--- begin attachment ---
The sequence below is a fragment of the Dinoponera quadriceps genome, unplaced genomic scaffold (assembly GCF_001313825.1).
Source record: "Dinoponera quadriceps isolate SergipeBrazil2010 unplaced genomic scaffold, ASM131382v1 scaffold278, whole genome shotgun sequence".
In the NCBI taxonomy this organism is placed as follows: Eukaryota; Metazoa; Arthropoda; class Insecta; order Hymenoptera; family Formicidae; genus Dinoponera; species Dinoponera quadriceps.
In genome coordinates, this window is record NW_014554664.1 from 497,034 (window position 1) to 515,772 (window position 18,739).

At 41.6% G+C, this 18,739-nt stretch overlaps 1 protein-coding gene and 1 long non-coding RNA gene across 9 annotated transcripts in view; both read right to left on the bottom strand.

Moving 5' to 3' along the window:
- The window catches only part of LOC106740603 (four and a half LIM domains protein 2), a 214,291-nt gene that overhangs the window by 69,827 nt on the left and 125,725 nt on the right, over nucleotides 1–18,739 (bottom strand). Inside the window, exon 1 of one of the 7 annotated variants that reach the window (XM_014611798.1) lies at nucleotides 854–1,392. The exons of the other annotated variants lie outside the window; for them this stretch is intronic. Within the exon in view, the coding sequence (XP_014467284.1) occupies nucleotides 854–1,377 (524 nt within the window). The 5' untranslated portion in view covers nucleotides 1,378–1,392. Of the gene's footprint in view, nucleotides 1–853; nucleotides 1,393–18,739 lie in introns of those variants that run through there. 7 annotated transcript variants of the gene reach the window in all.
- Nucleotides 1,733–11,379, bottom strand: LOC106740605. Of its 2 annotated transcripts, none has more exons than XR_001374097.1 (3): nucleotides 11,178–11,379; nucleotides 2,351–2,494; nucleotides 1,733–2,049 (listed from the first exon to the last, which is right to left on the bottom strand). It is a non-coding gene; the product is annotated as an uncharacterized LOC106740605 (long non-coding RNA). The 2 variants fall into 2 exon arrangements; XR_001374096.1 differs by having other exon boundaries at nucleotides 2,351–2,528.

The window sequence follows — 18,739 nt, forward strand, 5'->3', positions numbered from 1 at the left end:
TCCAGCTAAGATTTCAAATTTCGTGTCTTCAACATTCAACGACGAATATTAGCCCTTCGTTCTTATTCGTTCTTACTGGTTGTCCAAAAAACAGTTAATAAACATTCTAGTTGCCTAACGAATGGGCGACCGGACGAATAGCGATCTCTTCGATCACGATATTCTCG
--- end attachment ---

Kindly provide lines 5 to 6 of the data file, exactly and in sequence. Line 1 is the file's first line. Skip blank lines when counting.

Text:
At 41.6% G+C, this 18,739-nt stretch overlaps 1 protein-coding gene and 1 long non-coding RNA gene across 9 annotated transcripts in view; both read right to left on the bottom strand.

Moving 5' to 3' along the window: